In view of the prevalent political deadlock, growth-oriented economic development, or growth-without-development – which is simultaneously stagnating and misleading due to inflated GDP growth estimate by the Government – and the absence of the rule of law and accountability of the government, especially since 2007, Bangladesh finds itself in a political cul-de-sac. Why so? The prevalent stalemate under a one-party dictatorship, which abducts and executes dissidents and suspected “troublemakers” through extra-judicial means (only the fortunate few returns alive) is only comparable with what Germany and Italy went through in the 1930s-1940s, and Bangladesh during its Liberation War in 1971. While scholars and laymen having exposure to the history of Bangladesh during the colonial and postcolonial periods, and even those who grew up in the country during the first twenty years after the Liberation, are often optimistic about the future of the country. They think since Bengalis fought against all odds – against nature and bad rulers – in the past, particularly against the British colonial rule, oppressive elites, landlords and moneylenders, and last but not least, against the Pakistani occupation Army, Mujib’s proto-Gestapo forces, and Ershad’s corrupt autocracy, people’s resilience will pay off at the end of the day.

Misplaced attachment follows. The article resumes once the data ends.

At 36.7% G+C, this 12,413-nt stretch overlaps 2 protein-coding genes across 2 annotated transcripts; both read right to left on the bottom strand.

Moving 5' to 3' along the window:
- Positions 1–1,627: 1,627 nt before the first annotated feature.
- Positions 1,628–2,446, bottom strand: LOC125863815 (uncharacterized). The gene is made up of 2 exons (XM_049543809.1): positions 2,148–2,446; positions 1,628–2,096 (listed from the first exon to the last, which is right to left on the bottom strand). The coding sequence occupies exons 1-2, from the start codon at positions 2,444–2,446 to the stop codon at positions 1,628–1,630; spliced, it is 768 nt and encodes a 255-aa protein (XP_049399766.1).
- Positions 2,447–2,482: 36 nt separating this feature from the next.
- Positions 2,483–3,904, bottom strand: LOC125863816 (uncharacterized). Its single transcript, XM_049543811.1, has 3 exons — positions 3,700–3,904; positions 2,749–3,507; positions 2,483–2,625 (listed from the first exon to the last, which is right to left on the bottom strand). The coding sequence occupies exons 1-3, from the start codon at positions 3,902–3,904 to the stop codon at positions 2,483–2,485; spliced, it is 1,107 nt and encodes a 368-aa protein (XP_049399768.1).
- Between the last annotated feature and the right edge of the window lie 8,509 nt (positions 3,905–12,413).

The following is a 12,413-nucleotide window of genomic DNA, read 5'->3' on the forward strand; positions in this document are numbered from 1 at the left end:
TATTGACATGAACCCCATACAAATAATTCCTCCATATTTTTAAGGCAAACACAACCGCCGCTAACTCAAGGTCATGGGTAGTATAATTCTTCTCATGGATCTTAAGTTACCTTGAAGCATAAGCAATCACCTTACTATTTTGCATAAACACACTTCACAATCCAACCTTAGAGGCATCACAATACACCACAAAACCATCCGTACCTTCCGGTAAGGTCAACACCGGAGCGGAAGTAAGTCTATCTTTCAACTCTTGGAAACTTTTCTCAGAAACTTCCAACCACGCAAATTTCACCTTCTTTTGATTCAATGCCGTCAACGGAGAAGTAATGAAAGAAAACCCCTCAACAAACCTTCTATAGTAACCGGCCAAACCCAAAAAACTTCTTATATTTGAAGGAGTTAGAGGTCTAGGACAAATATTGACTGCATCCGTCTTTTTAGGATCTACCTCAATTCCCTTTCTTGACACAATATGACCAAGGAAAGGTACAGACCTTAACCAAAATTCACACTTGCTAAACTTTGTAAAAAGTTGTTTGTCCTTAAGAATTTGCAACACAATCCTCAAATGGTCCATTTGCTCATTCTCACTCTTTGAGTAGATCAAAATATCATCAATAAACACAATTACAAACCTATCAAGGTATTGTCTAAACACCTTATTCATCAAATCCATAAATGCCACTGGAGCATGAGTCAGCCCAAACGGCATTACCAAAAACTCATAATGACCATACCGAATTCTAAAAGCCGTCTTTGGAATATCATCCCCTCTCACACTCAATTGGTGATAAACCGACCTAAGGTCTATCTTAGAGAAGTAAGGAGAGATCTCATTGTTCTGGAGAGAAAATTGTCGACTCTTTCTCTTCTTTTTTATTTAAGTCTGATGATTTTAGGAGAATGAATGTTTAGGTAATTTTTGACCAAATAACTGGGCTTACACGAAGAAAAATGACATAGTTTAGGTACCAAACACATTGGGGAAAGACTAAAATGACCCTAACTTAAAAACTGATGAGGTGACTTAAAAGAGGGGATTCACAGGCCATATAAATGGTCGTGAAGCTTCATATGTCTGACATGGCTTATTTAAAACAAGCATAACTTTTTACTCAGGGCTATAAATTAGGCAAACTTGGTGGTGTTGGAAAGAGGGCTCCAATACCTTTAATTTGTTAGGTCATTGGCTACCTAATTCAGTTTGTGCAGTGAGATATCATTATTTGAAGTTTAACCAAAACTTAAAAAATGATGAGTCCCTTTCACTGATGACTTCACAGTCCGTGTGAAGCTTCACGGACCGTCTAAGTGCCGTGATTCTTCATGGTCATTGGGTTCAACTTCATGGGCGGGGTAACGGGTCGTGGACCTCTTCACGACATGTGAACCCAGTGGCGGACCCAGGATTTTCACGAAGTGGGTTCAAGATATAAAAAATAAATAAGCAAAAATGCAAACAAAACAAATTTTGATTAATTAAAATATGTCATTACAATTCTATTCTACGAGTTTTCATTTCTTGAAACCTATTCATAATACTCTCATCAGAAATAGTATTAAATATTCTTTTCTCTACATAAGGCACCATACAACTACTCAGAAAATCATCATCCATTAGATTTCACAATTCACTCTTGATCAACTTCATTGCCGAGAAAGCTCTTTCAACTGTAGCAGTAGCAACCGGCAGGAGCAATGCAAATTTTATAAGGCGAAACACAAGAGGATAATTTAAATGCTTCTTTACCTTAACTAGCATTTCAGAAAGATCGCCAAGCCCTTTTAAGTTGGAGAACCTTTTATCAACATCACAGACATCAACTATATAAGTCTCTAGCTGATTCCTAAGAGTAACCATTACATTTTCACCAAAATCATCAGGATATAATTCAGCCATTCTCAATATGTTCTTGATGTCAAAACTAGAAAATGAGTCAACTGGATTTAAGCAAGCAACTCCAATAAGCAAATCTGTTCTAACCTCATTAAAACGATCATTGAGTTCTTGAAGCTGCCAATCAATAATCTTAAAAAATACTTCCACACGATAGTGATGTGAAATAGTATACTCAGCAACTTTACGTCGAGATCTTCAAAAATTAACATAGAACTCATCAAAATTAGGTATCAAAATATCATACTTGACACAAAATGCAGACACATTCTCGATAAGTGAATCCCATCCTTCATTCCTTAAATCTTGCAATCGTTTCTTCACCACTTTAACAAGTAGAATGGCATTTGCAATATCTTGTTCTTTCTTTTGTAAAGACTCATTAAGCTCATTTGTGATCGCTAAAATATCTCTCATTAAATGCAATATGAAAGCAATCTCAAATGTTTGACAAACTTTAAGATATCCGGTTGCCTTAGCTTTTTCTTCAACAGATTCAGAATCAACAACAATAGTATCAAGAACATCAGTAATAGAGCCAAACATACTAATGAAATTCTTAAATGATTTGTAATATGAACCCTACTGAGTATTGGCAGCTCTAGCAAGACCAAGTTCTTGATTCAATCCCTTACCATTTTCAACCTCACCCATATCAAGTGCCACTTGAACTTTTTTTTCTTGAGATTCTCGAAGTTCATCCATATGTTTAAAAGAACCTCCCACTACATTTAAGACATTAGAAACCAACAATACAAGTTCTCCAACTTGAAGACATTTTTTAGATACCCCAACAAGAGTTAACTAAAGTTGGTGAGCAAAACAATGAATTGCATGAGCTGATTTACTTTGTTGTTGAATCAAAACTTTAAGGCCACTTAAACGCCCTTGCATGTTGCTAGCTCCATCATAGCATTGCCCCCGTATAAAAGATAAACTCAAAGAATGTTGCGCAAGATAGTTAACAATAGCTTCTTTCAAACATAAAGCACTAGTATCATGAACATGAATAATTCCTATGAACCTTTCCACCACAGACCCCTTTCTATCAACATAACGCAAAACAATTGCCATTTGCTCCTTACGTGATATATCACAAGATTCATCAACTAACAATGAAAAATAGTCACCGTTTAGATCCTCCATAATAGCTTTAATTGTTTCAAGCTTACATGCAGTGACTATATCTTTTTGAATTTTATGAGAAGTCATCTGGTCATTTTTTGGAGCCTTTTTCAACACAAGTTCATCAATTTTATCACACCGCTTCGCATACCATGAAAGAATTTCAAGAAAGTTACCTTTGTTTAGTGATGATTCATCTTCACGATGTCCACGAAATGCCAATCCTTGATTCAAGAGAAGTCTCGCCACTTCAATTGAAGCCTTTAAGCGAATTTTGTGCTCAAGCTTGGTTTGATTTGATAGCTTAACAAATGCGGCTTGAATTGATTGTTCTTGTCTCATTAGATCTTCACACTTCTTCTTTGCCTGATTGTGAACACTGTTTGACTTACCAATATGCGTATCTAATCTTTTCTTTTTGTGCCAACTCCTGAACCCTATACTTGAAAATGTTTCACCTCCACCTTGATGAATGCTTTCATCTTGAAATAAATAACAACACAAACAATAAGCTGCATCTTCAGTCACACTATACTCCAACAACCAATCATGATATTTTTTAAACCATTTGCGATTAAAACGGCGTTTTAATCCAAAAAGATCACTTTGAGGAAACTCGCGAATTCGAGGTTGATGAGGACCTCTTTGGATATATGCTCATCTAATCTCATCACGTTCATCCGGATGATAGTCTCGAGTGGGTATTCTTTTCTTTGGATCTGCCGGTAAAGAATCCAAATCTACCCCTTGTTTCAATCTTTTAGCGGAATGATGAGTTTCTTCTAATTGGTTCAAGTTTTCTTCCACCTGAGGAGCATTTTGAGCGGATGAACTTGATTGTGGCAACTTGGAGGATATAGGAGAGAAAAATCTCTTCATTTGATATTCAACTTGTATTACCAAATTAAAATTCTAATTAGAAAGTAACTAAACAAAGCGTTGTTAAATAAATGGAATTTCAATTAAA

One is not sure if the Bangladeshi nation will repeat its glorious history! One believes the qualitative differences between the Bangladeshis in the not-so-distant past up to the 1990s (when dictator Ershad was toppled by a peaceful mass movement) and their counterparts today are the countervailing factors in the 2020s. We know to hope for a change for the better inspires people to fight, sacrifice, and win at the end. The bulk of the people in what is Bangladesh today fought the British, Pakistanis, and indigenous autocrats up to the 1990s. However, they were disillusioned again and again. As Pakistan disappointed them so did the corrupt regimes in post-Liberation Bangladesh. Once bitten twice shy! Meanwhile, there have been some major qualitative changes in the demography of the country. There has been a substantial youth bulge, around 40 per cent of the population are in the age-group of 18 and 29. Then again, thanks to the rapid and sharp qualitative decline in the standard of higher education since the fast adoption of Bengali as the medium of college education under the Ershad regime, the overwhelming majority of Bangladeshi college/university graduates from Bengali medium institutions are simply not employable in the private sector (where the employees’ efficiency is the prime concern of the employers). No wonder, tens of thousands of skilled Indians work in Bangladesh and remit several billion dollars to India out of Bangladesh!